The automated phone call came on Saturday over Memorial Day weekend, from the cable television company, announcing it was important, stressing important, for me to call such and such a number by the end of the day. I knew what it was about immediately, or at least suspected, but it didn’t make sense, as far as I was aware, although I hadn’t paid my current bill yet, I was hardly months overdue. I recognized the need to call, though, because I knew the cable company moved quickly, based on my service previously being cut off in the aftermath of Hurricane Sandy, which I found somewhat humorous since my cable was disconnected after power had come back on in my area. And to complicate everything further, my telephone, Internet connection, and television, are all tied in together so I had to use a borrowed cell phone from the woman who runs the Chinese restaurant across the street to call about getting my service restored. So much for the modern era.
I called the number on my previous cable bill, which was not the same as the one in the automated message, and then pushed what I thought were the appropriate numbers on my phone after listening to various recorded options. I guessed billing, which was correct, but I wanted to talk to a person. The recorded voice gave me another option, to continue in the menu or did I want to talk to an actual representative, for which there was now a five dollar charge? Amazing, I was now being charged for customer service, the concept of “service with a smile” apparently disappearing from the contemporary landscape. But I was willing, still believing in human contact, even if limited to the choice of paying five dollars to escape dependence on automation.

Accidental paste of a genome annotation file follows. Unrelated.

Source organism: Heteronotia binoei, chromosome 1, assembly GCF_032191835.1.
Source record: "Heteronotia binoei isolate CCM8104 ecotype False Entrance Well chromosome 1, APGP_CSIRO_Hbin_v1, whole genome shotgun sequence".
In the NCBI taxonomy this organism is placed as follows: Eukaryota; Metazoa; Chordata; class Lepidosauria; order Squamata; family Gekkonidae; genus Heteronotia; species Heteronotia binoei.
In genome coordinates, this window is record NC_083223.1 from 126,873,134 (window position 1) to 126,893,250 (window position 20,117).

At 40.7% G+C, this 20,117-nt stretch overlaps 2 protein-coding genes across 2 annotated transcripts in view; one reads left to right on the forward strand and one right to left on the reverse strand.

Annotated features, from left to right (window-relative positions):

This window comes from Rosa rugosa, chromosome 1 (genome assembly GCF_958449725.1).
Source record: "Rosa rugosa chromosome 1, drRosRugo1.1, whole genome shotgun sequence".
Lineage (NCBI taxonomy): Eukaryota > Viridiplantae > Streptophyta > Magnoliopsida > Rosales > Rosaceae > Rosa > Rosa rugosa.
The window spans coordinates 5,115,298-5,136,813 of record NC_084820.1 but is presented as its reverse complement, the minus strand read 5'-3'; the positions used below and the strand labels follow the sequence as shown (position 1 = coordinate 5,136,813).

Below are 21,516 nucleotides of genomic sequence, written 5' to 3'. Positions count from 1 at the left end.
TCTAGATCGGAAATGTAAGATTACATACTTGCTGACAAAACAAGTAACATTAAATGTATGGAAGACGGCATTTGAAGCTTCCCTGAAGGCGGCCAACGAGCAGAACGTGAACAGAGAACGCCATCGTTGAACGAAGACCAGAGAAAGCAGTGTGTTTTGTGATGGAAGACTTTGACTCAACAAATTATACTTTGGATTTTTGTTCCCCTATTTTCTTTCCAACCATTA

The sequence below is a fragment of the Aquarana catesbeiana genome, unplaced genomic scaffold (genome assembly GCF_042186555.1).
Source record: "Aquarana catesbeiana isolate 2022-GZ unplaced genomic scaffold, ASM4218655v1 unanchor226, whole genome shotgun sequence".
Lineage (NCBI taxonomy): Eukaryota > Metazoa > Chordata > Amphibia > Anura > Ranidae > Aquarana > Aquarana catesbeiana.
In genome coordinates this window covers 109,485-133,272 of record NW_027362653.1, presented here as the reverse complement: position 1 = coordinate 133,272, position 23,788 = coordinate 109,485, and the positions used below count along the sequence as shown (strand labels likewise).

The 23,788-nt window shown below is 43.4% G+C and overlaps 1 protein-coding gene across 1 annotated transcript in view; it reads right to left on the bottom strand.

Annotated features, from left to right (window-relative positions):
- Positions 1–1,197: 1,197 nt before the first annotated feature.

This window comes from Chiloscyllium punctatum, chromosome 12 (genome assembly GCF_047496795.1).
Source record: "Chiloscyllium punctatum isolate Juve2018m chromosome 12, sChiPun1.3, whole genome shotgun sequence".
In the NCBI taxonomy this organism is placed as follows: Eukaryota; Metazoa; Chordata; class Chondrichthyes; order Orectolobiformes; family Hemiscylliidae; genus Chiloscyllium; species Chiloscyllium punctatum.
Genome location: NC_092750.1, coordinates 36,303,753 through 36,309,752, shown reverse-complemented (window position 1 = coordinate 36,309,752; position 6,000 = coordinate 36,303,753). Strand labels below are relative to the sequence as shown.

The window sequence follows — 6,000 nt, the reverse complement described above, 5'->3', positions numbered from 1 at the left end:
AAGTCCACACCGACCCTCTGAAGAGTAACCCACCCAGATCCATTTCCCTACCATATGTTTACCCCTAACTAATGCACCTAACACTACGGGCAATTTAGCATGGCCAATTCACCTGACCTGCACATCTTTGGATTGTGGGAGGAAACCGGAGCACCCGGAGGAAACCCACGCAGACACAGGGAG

A guy with a nasal sounding voice eventually answered, confirming up front there was a five dollar charge for the privilege, or convenience, though his words conveyed no emotion, of talking with him.
“This would make a good story,” I said.
“What would, sir?” customer service guy replied.
“You don’t think paying five dollars for assistance over the phone isn’t an unusual story?” I said,
“I don’t know what would make a good or bad story, sir.”
Man, he was well-trained in responding with no emotion, I thought. Never commit, never offer an opening, continue to placate the customer with a robotic demeanor until he or she gives up seemed to be the modus operandi.
We then went through the usual preliminary details — phone number, address, and so forth. He informed me I owed a monthly bill, of which I needed to pay $48 or my service would be cut off on Thursday, four days away. No problem, I told the anonymous customer service guy, and said I would pay with my debit card.
“I’m sorry, sir, your card is not being accepted,” customer service guy said, moments later after punching in the digits I gave him, including expiration date.
“I have no idea why,” I replied.
“Do you want me to try again, sir?”
“Will it cost another five dollars?”
“I don’t understand, sir.”
“You don’t want me to try again, sir?”
“Yes, I do,” I said, recognizing customer service guy had no sense of humor, or individual personality, at least when dealing with those seeking assistance. But then again, he probably was forced to endure a lot of abuse from irate callers, whether justified or not.